Griffins Hill Retreat yoga and food blog
A blog about Iyengar yoga, organic food, and cooking.
Like most people, I became a yoga teacher because I love the practice. I love its impact on my physical and mental health and the way it benefits my students. I still love that.However, I have become more and more aware of the need to include care of the environment in the way we manage our retreat here at Griffins Hill. We have always done that, but it feels more urgent than ever before. And all the guidance we need to take is contained in the Yoga Sutra, written by the sage Patanjali at least 1700 years ago.
Women often report pelvic floor problems after childbirth. But men have a pelvic floor too (of course) and sometimes it needs special attention in yoga. My friend John, a regular guest at Griffins Hill, was diagnosed with prostate cancer shortly after his Easter holidays a year or two ago. John's a private person, but he kindly agreed for me to write about his experience so he could help other men who might be suffering in silence and might be inspired by his recovery.
The tricky question of the shoulder blades By Frank JesseA question that regularly comes up in class regards where to position the shoulder blades when the arms are raised over the head. Students are often unclear what to do with their shoulder blades and mistakenly believe that they should pull them down to free up the neck.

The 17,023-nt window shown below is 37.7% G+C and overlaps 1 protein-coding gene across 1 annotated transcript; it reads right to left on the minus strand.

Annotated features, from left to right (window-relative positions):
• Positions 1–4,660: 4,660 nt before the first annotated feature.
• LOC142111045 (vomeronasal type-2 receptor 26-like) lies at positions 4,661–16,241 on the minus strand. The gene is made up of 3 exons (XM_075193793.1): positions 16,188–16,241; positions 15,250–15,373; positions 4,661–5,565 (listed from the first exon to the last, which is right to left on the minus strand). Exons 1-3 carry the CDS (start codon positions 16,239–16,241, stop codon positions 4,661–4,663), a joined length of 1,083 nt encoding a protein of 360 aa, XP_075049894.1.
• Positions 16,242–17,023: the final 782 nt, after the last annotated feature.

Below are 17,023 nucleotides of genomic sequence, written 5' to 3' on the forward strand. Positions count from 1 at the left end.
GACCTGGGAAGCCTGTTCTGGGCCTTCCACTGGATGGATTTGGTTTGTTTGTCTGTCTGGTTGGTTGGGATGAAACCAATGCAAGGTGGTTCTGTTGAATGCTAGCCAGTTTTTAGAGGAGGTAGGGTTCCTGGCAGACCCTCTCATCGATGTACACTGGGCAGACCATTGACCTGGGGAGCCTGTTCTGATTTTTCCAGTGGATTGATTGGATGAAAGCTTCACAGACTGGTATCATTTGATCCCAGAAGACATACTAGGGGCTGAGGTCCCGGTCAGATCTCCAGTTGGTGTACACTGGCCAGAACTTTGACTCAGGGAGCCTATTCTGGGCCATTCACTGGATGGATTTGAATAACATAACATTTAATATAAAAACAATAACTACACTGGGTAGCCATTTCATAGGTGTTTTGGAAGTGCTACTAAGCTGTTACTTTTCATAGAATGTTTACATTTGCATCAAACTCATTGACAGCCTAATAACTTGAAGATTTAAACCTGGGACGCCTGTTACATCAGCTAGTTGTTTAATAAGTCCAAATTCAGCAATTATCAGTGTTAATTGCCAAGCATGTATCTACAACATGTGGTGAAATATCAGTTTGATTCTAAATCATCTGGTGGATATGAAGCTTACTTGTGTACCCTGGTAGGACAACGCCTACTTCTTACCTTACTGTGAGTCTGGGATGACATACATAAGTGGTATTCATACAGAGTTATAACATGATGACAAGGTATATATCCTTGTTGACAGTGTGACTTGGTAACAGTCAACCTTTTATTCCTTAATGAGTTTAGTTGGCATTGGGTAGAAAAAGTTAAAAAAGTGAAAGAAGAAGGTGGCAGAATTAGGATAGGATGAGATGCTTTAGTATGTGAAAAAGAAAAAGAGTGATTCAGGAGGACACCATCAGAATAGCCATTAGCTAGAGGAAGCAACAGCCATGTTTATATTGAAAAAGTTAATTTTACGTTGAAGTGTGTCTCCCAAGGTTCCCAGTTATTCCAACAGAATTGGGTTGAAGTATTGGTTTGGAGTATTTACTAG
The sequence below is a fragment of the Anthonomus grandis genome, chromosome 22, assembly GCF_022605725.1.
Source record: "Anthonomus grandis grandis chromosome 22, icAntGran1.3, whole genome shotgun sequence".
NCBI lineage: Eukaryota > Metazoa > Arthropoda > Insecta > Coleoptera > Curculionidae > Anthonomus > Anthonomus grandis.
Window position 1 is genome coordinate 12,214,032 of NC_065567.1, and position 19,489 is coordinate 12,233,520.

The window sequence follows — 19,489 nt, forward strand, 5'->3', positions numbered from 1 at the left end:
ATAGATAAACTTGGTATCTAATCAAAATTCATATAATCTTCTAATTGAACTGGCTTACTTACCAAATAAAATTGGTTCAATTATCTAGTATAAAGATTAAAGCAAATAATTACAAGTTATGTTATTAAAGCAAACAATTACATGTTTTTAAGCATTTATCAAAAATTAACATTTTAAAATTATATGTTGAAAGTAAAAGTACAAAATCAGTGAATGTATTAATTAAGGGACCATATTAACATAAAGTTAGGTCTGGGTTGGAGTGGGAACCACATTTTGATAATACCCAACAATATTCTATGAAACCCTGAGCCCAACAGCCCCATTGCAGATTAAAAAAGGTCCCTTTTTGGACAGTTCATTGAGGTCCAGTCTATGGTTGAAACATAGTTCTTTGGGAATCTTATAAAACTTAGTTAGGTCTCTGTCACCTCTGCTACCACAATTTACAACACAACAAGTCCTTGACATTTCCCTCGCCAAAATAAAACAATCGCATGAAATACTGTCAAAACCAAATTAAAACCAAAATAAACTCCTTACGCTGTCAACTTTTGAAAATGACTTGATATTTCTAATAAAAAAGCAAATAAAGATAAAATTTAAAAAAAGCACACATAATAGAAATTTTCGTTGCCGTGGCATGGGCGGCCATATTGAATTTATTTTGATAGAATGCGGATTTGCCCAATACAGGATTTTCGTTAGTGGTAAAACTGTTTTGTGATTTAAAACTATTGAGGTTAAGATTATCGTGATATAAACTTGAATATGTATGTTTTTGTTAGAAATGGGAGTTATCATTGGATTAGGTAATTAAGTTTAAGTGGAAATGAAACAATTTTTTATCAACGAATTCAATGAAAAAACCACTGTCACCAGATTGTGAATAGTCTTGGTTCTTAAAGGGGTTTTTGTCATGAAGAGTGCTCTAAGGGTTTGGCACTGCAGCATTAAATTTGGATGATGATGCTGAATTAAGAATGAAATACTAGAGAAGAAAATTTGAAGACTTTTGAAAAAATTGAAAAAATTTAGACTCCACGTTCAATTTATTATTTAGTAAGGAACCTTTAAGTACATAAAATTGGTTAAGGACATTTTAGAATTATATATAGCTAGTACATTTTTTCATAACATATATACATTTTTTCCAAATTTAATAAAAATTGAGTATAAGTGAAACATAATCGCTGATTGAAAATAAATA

By Frank Jesse Last year, the net was abuzz with the news: sitting too much is as bad for our health as smoking. A study conducted at Queen’s University Belfast and published last year found prolonged sitting is linked to an increased risk of heart disease, obesity, diabetes and an early death. The news went viral last year, which isn’t surprising; it’s an extraordinary idea when you think about it. It caught my attention because there is strong relationship between yoga and sitting. The Sanskrit word, asana, means seat, for example.
By Frank Jesse It’s not surprising that Iyengar yoga is known for its use of props such as blankets, block and bolsters. Using such props was one of many innovations Mr Iyengar bought to yoga practice. Using props is intrinsic to this system of yoga. However, the reasons for their use are often misunderstood. Some students, especially those used to flowing styles of yoga, believe that props are hindrance to their practices. However Mr Iyengar developed their use to help students move more carefully into the pose without undue risk.